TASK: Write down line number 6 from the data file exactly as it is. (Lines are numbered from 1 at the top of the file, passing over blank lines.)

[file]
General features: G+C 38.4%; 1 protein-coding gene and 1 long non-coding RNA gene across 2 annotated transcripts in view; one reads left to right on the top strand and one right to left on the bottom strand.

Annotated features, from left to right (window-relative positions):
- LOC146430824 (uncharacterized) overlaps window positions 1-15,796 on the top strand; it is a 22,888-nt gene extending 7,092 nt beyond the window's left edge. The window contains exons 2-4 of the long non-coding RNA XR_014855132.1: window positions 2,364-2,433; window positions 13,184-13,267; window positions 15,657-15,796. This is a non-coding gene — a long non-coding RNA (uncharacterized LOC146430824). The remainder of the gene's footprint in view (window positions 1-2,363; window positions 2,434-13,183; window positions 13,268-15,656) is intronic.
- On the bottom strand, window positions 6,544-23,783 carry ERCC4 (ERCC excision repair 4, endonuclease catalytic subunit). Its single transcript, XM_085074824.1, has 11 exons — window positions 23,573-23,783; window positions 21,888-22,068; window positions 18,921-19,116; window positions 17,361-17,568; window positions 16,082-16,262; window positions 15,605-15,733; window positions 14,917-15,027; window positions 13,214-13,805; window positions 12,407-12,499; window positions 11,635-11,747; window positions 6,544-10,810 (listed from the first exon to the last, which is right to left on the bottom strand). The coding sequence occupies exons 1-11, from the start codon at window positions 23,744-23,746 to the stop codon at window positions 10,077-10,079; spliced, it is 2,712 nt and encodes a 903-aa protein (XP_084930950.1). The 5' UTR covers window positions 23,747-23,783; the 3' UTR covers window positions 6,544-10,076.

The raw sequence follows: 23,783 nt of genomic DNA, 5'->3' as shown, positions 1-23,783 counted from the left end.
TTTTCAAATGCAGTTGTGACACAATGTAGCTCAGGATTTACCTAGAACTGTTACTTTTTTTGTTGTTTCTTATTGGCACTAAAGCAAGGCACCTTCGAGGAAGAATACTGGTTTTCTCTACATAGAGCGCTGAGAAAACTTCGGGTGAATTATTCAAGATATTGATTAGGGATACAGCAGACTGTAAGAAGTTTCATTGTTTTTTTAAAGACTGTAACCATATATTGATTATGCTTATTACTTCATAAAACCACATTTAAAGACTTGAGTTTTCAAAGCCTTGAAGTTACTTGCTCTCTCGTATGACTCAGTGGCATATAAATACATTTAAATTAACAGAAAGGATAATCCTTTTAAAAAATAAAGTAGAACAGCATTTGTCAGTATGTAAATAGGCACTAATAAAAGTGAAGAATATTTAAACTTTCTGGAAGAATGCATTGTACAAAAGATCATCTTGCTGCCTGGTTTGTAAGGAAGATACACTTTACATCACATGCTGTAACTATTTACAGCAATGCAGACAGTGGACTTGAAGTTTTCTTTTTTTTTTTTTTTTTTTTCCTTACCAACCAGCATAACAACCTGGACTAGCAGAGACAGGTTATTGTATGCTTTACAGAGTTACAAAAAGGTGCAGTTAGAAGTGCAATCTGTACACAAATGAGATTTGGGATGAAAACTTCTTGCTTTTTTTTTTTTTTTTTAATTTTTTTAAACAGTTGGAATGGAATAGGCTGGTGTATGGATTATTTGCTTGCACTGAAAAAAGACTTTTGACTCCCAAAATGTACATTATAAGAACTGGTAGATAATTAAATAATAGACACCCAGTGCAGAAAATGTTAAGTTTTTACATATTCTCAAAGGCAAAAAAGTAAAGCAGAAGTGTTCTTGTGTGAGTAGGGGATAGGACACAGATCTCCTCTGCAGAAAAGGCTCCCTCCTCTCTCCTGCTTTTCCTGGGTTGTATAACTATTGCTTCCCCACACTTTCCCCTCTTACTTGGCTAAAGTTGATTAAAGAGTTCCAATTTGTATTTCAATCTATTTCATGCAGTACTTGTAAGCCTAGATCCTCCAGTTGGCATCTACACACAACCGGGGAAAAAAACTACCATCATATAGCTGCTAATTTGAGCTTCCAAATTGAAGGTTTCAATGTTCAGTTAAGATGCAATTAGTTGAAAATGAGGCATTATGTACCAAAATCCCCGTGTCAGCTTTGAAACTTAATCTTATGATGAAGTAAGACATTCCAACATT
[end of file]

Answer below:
TTTTCAAATGCAGTTGTGACACAATGTAGCTCAGGATTTACCTAGAACTGTTACTTTTTTTGTTGTTTCTTATTGGCACTAAAGCAAGGCACCTTCGAGGAAGAATACTGGTTTTCTCTACATAGAGCGCTGAGAAAACTTCGGGTGAATTATTCAAGATATTGATTAGGGATACAGCAGACTGTAAGAAGTTTCATTGTTTTTTTAAAGACTGTAACCATATATTGATTATGCTTATTACTTCATAAAACCACATTTAAAGACTTGAGTTTTCAAAGCCTTGAAGTTACTTGCTCTCTCGTATGACTCAGTGGCATATAAATACATTTAAATTAACAGAAAGGATAATCCTTTTAAAAAATAAAGTAGAACAGCATTTGTCAGTATGTAAATAGGCACTAATAAAAGTGAAGAATATTTAAACTTTCTGGAAGAATGCATTGTACAAAAGATCATCTTGCTGCCTGGTTTGTAAGGAAGATACACTTTACATCACATGCTGTAACTATTTACAGCAATGCAGACAGTGGACTTGAAGTTTTCTTTTTTTTTTTTTTTTTTTTCCTTACCAACCAGCATAACAACCTGGACTAGCAGAGACAGGTTATTGTATGCTTTACAGAGTTACAAAAAGGTGCAGTTAGAAGTGCAATCTGTACACAAATGAGATTTGGGATGAAAACTTCTTGCTTTTTTTTTTTTTTTTTAATTTTTTTAAACAGTTGGAATGGAATAGGCTGGTGTATGGATTATTTGCTTGCACTGAAAAAAGACTTTTGACTCCCAAAATGTACATTATAAGAACTGGTAGATAATTAAATAATAGACACCCAGTGCAGAAAATGTTAAGTTTTTACATATTCTCAAAGGCAAAAAAGTAAAGCAGAAGTGTTCTTGTGTGAGTAGGGGATAGGACACAGATCTCCTCTGCAGAAAAGGCTCCCTCCTCTCTCCTGCTTTTCCTGGGTTGTATAACTATTGCTTCCCCACACTTTCCCCTCTTACTTGGCTAAAGTTGATTAAAGAGTTCCAATTTGTATTTCAATCTATTTCATGCAGTACTTGTAAGCCTAGATCCTCCAGTTGGCATCTACACACAACCGGGGAAAAAAACTACCATCATATAGCTGCTAATTTGAGCTTCCAAATTGAAGGTTTCAATGTTCAGTTAAGATGCAATTAGTTGAAAATGAGGCATTATGTACCAAAATCCCCGTGTCAGCTTTGAAACTTAATCTTATGATGAAGTAAGACATTCCAACATT